explorers' club

explorations in dev, science, sci-fi, games, and other fun stuff!

what’s after Flex?


Given that the hype over Flex has kind of reached its apex I think its high time I start broadening my skill sets.  I am not saying the Flex is a “done” technology, I am simply stating that Flex has reached a satisfying market share for RIA development and that the honeymoon is over.

So what does a Sr. Flex Developer decide to pick?  Well iPhone development is all the rage so that’s a no-brainer.  But then again that is just another client-side technology.  Java and ColdFusion are still hot technologies.  Going with either one would be a good choice (or both for that matter).  I know some PHP and MySQL but I am not sure what the opportunity costs are for continuing to develop those skills are.  I don’t really see myself doing too much in the way of web design nor do I see myself as a DBA.  I might still tackle those when I can do so without incurring significant opportunity costs.

This post is simply to post my thoughts and maybe get some community feedback.  Thoughts, comments, questions, concerns?  Let’s hear ’em.


18 thoughts on “what’s after Flex?

  1. As a developer, I see the same problem that Java has slowly manifesting in Flex too. For example, it wasn’t long ago that Adobe released Flex 3, now they are looking to put Flex 4 out very soon. For me, this makes it very hard for developers to focus on implementing enterprise application knowing that they will soon move on to a much new SDK.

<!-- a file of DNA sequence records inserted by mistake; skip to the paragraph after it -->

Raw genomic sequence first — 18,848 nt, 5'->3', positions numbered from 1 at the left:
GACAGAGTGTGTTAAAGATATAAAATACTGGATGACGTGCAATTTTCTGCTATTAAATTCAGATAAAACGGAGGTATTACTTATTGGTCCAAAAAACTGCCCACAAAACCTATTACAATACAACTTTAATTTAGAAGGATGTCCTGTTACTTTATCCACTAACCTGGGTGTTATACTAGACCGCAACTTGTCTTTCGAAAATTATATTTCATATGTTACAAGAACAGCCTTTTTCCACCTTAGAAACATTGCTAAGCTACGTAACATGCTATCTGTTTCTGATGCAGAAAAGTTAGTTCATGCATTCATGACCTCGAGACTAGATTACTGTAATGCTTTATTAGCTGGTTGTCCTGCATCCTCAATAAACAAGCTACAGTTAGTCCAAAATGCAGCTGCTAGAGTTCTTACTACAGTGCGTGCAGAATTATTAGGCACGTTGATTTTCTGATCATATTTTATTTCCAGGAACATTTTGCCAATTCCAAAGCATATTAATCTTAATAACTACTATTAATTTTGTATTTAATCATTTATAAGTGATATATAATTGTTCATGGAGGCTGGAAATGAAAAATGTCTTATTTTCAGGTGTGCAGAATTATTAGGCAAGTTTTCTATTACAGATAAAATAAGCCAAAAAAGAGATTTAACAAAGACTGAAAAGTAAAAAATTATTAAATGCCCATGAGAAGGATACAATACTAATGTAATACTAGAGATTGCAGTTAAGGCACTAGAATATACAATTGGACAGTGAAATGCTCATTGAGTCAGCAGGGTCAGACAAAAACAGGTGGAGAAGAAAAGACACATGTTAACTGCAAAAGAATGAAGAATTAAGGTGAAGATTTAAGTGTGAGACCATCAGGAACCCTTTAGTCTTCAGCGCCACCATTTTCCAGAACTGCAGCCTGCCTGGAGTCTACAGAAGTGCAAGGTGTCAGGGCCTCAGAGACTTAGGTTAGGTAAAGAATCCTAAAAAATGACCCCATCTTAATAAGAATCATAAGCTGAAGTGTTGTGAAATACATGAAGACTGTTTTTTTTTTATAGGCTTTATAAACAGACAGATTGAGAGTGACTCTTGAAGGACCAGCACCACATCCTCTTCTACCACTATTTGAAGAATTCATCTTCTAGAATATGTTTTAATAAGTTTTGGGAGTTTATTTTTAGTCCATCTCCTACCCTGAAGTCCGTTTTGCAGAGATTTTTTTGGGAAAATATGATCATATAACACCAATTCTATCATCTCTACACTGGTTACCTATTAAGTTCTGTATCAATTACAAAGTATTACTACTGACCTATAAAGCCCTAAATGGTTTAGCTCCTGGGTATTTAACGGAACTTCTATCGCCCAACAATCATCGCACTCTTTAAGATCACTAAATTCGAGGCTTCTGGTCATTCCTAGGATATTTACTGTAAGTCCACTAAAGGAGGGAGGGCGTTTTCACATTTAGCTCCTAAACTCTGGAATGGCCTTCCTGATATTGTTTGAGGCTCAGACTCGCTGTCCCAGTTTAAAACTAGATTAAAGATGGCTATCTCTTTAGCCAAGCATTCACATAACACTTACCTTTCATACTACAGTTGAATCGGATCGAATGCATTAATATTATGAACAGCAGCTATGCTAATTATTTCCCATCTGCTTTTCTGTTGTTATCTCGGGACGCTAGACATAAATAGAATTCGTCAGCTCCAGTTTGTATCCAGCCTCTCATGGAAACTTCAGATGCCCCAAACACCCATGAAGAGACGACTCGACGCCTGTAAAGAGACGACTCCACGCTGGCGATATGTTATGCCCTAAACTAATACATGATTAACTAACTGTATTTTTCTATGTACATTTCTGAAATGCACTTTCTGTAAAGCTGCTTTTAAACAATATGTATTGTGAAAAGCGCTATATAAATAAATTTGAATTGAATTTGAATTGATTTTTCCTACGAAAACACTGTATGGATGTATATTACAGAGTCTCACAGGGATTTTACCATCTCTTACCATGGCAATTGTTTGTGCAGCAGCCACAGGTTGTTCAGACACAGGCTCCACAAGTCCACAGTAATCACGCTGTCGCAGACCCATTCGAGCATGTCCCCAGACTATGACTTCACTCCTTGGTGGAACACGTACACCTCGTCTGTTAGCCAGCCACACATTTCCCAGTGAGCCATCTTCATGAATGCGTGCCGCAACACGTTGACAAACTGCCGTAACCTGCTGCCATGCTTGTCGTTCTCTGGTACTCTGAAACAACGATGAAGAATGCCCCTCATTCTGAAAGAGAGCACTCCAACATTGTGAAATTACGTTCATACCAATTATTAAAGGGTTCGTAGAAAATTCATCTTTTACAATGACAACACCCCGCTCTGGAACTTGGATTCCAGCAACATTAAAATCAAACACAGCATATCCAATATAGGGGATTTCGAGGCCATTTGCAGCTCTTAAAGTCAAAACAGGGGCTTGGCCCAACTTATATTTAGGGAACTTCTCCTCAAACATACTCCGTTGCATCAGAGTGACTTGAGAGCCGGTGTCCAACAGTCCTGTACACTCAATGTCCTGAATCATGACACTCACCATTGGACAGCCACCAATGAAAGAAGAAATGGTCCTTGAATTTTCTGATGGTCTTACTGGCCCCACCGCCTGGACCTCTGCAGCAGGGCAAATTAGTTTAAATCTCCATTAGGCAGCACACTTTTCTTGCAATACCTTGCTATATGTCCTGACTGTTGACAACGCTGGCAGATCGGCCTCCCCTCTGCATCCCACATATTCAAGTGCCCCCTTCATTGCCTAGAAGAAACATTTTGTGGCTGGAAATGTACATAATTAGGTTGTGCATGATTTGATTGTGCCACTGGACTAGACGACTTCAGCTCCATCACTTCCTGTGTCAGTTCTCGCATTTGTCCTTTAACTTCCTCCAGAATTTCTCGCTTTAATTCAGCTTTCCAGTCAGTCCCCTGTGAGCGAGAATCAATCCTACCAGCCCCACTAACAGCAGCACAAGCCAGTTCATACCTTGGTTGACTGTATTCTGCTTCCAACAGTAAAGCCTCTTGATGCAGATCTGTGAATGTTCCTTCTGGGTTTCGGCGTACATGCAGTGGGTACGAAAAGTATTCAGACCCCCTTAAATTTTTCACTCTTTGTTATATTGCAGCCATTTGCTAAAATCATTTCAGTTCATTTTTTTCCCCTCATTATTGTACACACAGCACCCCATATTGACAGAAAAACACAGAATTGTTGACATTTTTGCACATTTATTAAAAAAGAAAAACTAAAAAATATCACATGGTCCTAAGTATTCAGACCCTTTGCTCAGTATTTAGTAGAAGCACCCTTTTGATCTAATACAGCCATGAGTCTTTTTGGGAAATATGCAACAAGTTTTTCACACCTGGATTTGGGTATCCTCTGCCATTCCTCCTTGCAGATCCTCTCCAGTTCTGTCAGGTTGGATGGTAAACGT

• I completely understand what you are saying. I think though that the changes in Flex 4 are so significant in development workflow that this is a necessary SDK update. For any agile-ish folks out there, you know what it means to have the proper tools to better collaborate with your design and UX counterparts.

      I do see Adobe taking some of the same steps that Cakewalk did with their audio suite Sonar. It seemed every year they had some new feature that they sold you on as a “gotta have it” feature. Like clockwork they went from Sonar 1 to Sonar 8 or 9 in as many years. Most folks got the impression it was just selling to the suckers. I still have Sonar 3.

  2. Director: 1998 – 2001
    Flash: 2001 – 2004
    Flex: 2004 – 2009

    I don’t know what’s next for me. Mobile provides no guarantee my code will actually work; same with AJAX (although the libraries are awesome now compared to what they were). It also doesn’t have the design breadth I want. iPhone… ok, 1 phone? I know touch, and their new HD phone, and their upcoming gaming platform may be fun, but I still feel like the web is still a large market that still has a ways to go. I mean, 99% of video is still viewed on TV, yet there has been an explosion of video on the web. So… that says the same thing to me about other verticals too that have yet to capitalize on it. Flex is moving in the right direction, but Catalyst has a ways to go.

    …so no clue. For now, I’ve been delving into processes and frameworks to ensure the projects I do work on, whatever the technology, actually have more than a snowball’s chance in hell of succeeding.